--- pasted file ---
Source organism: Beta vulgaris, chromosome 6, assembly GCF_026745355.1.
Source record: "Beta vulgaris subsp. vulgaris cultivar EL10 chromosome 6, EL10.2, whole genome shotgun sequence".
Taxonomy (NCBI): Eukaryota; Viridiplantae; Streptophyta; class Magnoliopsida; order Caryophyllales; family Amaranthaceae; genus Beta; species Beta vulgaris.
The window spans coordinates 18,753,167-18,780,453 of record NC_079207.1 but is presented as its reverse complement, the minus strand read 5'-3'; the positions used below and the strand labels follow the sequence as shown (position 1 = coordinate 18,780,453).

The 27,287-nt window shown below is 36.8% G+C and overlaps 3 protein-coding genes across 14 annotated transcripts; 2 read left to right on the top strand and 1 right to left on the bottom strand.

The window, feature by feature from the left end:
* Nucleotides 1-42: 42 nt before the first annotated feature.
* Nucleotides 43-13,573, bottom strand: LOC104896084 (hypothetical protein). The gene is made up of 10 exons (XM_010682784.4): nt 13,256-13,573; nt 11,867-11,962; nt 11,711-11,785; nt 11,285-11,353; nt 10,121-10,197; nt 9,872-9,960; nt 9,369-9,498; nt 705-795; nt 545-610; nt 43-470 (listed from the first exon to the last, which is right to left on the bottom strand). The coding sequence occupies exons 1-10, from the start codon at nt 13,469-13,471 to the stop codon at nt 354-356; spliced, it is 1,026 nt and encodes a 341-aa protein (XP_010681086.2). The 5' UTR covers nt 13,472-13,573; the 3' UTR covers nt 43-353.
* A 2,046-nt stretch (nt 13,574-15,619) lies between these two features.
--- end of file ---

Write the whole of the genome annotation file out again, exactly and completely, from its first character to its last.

Source organism: Beta vulgaris, chromosome 6, assembly GCF_026745355.1.
Source record: "Beta vulgaris subsp. vulgaris cultivar EL10 chromosome 6, EL10.2, whole genome shotgun sequence".
Taxonomy (NCBI): Eukaryota; Viridiplantae; Streptophyta; class Magnoliopsida; order Caryophyllales; family Amaranthaceae; genus Beta; species Beta vulgaris.
The window spans coordinates 18,753,167-18,780,453 of record NC_079207.1 but is presented as its reverse complement, the minus strand read 5'-3'; the positions used below and the strand labels follow the sequence as shown (position 1 = coordinate 18,780,453).

The 27,287-nt window shown below is 36.8% G+C and overlaps 3 protein-coding genes across 14 annotated transcripts; 2 read left to right on the top strand and 1 right to left on the bottom strand.

The window, feature by feature from the left end:
* Nucleotides 1-42: 42 nt before the first annotated feature.
* Nucleotides 43-13,573, bottom strand: LOC104896084 (hypothetical protein). The gene is made up of 10 exons (XM_010682784.4): nt 13,256-13,573; nt 11,867-11,962; nt 11,711-11,785; nt 11,285-11,353; nt 10,121-10,197; nt 9,872-9,960; nt 9,369-9,498; nt 705-795; nt 545-610; nt 43-470 (listed from the first exon to the last, which is right to left on the bottom strand). The coding sequence occupies exons 1-10, from the start codon at nt 13,469-13,471 to the stop codon at nt 354-356; spliced, it is 1,026 nt and encodes a 341-aa protein (XP_010681086.2). The 5' UTR covers nt 13,472-13,573; the 3' UTR covers nt 43-353.
* A 2,046-nt stretch (nt 13,574-15,619) lies between these two features.